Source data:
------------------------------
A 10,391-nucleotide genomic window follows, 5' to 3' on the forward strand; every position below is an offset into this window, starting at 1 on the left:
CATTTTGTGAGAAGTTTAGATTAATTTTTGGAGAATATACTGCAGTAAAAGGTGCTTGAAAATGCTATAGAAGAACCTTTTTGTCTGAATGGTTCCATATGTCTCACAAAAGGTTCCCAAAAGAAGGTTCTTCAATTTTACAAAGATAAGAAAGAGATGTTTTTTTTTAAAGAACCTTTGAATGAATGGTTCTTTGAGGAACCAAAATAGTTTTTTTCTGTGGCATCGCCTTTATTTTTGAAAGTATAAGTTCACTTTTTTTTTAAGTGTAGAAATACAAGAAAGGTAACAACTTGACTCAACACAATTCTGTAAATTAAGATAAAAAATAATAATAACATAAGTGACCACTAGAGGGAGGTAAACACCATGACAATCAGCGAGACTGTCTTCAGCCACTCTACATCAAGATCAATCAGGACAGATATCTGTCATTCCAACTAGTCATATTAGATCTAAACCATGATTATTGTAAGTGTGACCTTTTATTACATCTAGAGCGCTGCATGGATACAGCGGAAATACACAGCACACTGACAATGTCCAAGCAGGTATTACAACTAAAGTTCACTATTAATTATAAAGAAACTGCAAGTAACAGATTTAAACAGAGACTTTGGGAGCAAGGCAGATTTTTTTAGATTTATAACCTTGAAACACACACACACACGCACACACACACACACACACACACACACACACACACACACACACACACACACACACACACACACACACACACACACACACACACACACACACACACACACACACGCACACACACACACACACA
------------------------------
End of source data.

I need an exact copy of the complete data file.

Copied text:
A 10,391-nucleotide genomic window follows, 5' to 3' on the forward strand; every position below is an offset into this window, starting at 1 on the left:
CATTTTGTGAGAAGTTTAGATTAATTTTTGGAGAATATACTGCAGTAAAAGGTGCTTGAAAATGCTATAGAAGAACCTTTTTGTCTGAATGGTTCCATATGTCTCACAAAAGGTTCCCAAAAGAAGGTTCTTCAATTTTACAAAGATAAGAAAGAGATGTTTTTTTTTAAAGAACCTTTGAATGAATGGTTCTTTGAGGAACCAAAATAGTTTTTTTCTGTGGCATCGCCTTTATTTTTGAAAGTATAAGTTCACTTTTTTTTTAAGTGTAGAAATACAAGAAAGGTAACAACTTGACTCAACACAATTCTGTAAATTAAGATAAAAAATAATAATAACATAAGTGACCACTAGAGGGAGGTAAACACCATGACAATCAGCGAGACTGTCTTCAGCCACTCTACATCAAGATCAATCAGGACAGATATCTGTCATTCCAACTAGTCATATTAGATCTAAACCATGATTATTGTAAGTGTGACCTTTTATTACATCTAGAGCGCTGCATGGATACAGCGGAAATACACAGCACACTGACAATGTCCAAGCAGGTATTACAACTAAAGTTCACTATTAATTATAAAGAAACTGCAAGTAACAGATTTAAACAGAGACTTTGGGAGCAAGGCAGATTTTTTTAGATTTATAACCTTGAAACACACACACACACGCACACACACACACACACACACACACACACACACACACACACACACACACACACACACACACACACACACACACACACACACACACACACACACACACACACACGCACACACACACACACACA